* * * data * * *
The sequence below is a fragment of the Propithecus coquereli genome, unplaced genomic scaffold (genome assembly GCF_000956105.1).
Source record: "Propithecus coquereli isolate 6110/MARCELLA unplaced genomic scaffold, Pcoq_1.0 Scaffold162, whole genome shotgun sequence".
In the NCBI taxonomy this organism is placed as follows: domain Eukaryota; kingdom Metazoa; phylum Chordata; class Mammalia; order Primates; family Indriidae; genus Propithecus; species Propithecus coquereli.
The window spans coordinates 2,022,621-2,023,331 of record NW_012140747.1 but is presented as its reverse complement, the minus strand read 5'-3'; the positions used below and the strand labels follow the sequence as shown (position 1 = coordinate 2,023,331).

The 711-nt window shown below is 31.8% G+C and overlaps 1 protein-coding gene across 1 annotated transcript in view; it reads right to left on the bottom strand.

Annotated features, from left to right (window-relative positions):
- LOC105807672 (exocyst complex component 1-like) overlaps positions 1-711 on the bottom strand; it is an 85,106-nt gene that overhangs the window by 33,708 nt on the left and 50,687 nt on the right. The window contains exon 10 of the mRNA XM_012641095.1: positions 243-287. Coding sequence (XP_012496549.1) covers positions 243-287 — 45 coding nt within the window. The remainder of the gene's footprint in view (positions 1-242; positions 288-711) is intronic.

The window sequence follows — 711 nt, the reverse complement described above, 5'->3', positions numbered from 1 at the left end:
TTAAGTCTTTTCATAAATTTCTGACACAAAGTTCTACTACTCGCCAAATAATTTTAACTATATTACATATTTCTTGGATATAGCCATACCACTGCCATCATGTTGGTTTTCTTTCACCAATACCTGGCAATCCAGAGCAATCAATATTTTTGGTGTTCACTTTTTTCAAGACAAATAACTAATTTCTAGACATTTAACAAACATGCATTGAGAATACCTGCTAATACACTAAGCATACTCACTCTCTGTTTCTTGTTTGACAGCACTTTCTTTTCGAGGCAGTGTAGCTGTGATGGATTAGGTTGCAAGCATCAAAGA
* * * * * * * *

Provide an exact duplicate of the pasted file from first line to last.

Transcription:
The sequence below is a fragment of the Propithecus coquereli genome, unplaced genomic scaffold (genome assembly GCF_000956105.1).
Source record: "Propithecus coquereli isolate 6110/MARCELLA unplaced genomic scaffold, Pcoq_1.0 Scaffold162, whole genome shotgun sequence".
In the NCBI taxonomy this organism is placed as follows: domain Eukaryota; kingdom Metazoa; phylum Chordata; class Mammalia; order Primates; family Indriidae; genus Propithecus; species Propithecus coquereli.
The window spans coordinates 2,022,621-2,023,331 of record NW_012140747.1 but is presented as its reverse complement, the minus strand read 5'-3'; the positions used below and the strand labels follow the sequence as shown (position 1 = coordinate 2,023,331).

The 711-nt window shown below is 31.8% G+C and overlaps 1 protein-coding gene across 1 annotated transcript in view; it reads right to left on the bottom strand.

Annotated features, from left to right (window-relative positions):
- LOC105807672 (exocyst complex component 1-like) overlaps positions 1-711 on the bottom strand; it is an 85,106-nt gene that overhangs the window by 33,708 nt on the left and 50,687 nt on the right. The window contains exon 10 of the mRNA XM_012641095.1: positions 243-287. Coding sequence (XP_012496549.1) covers positions 243-287 — 45 coding nt within the window. The remainder of the gene's footprint in view (positions 1-242; positions 288-711) is intronic.

The window sequence follows — 711 nt, the reverse complement described above, 5'->3', positions numbered from 1 at the left end:
TTAAGTCTTTTCATAAATTTCTGACACAAAGTTCTACTACTCGCCAAATAATTTTAACTATATTACATATTTCTTGGATATAGCCATACCACTGCCATCATGTTGGTTTTCTTTCACCAATACCTGGCAATCCAGAGCAATCAATATTTTTGGTGTTCACTTTTTTCAAGACAAATAACTAATTTCTAGACATTTAACAAACATGCATTGAGAATACCTGCTAATACACTAAGCATACTCACTCTCTGTTTCTTGTTTGACAGCACTTTCTTTTCGAGGCAGTGTAGCTGTGATGGATTAGGTTGCAAGCATCAAAGA